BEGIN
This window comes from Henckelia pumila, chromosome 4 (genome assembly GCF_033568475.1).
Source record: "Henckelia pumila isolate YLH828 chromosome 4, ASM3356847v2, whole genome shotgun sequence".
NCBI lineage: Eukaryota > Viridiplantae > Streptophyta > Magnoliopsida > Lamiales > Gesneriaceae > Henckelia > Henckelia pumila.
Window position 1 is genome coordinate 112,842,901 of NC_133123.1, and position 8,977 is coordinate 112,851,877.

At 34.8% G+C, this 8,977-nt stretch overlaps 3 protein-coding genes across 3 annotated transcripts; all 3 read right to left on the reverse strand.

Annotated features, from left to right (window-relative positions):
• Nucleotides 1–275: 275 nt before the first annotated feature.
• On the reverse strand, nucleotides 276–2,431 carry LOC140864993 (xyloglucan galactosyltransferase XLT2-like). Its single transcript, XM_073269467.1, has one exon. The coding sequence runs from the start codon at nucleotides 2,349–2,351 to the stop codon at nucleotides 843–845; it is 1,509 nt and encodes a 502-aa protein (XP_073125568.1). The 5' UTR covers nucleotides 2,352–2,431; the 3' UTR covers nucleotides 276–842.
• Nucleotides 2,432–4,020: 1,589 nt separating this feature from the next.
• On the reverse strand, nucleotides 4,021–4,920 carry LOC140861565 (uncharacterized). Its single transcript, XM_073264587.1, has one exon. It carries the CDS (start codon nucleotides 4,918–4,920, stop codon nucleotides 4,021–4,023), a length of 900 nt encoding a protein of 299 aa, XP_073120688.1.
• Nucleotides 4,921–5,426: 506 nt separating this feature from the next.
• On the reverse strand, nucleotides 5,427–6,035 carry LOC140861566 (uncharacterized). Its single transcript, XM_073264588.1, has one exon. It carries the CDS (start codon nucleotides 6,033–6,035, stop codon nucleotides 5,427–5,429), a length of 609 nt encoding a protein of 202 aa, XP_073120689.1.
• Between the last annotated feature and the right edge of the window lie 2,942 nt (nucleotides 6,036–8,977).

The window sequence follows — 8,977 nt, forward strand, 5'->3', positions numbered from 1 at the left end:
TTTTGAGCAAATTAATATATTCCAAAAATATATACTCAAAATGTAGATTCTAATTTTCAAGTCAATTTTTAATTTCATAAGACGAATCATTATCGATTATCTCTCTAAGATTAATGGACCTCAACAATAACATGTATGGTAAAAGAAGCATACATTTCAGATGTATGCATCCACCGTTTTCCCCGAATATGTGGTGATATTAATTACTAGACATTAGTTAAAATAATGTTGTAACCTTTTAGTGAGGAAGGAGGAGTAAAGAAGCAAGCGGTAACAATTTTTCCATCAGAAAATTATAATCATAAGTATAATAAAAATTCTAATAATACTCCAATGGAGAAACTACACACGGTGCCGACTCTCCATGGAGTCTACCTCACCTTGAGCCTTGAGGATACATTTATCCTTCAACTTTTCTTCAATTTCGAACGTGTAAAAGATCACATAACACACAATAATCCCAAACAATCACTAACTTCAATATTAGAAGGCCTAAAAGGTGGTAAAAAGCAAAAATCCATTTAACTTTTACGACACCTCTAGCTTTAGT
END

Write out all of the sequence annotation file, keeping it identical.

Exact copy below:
This window comes from Henckelia pumila, chromosome 4 (genome assembly GCF_033568475.1).
Source record: "Henckelia pumila isolate YLH828 chromosome 4, ASM3356847v2, whole genome shotgun sequence".
NCBI lineage: Eukaryota > Viridiplantae > Streptophyta > Magnoliopsida > Lamiales > Gesneriaceae > Henckelia > Henckelia pumila.
Window position 1 is genome coordinate 112,842,901 of NC_133123.1, and position 8,977 is coordinate 112,851,877.

At 34.8% G+C, this 8,977-nt stretch overlaps 3 protein-coding genes across 3 annotated transcripts; all 3 read right to left on the reverse strand.

Annotated features, from left to right (window-relative positions):
• Nucleotides 1–275: 275 nt before the first annotated feature.
• On the reverse strand, nucleotides 276–2,431 carry LOC140864993 (xyloglucan galactosyltransferase XLT2-like). Its single transcript, XM_073269467.1, has one exon. The coding sequence runs from the start codon at nucleotides 2,349–2,351 to the stop codon at nucleotides 843–845; it is 1,509 nt and encodes a 502-aa protein (XP_073125568.1). The 5' UTR covers nucleotides 2,352–2,431; the 3' UTR covers nucleotides 276–842.
• Nucleotides 2,432–4,020: 1,589 nt separating this feature from the next.
• On the reverse strand, nucleotides 4,021–4,920 carry LOC140861565 (uncharacterized). Its single transcript, XM_073264587.1, has one exon. It carries the CDS (start codon nucleotides 4,918–4,920, stop codon nucleotides 4,021–4,023), a length of 900 nt encoding a protein of 299 aa, XP_073120688.1.
• Nucleotides 4,921–5,426: 506 nt separating this feature from the next.
• On the reverse strand, nucleotides 5,427–6,035 carry LOC140861566 (uncharacterized). Its single transcript, XM_073264588.1, has one exon. It carries the CDS (start codon nucleotides 6,033–6,035, stop codon nucleotides 5,427–5,429), a length of 609 nt encoding a protein of 202 aa, XP_073120689.1.
• Between the last annotated feature and the right edge of the window lie 2,942 nt (nucleotides 6,036–8,977).

The window sequence follows — 8,977 nt, forward strand, 5'->3', positions numbered from 1 at the left end:
TTTTGAGCAAATTAATATATTCCAAAAATATATACTCAAAATGTAGATTCTAATTTTCAAGTCAATTTTTAATTTCATAAGACGAATCATTATCGATTATCTCTCTAAGATTAATGGACCTCAACAATAACATGTATGGTAAAAGAAGCATACATTTCAGATGTATGCATCCACCGTTTTCCCCGAATATGTGGTGATATTAATTACTAGACATTAGTTAAAATAATGTTGTAACCTTTTAGTGAGGAAGGAGGAGTAAAGAAGCAAGCGGTAACAATTTTTCCATCAGAAAATTATAATCATAAGTATAATAAAAATTCTAATAATACTCCAATGGAGAAACTACACACGGTGCCGACTCTCCATGGAGTCTACCTCACCTTGAGCCTTGAGGATACATTTATCCTTCAACTTTTCTTCAATTTCGAACGTGTAAAAGATCACATAACACACAATAATCCCAAACAATCACTAACTTCAATATTAGAAGGCCTAAAAGGTGGTAAAAAGCAAAAATCCATTTAACTTTTACGACACCTCTAGCTTTAGT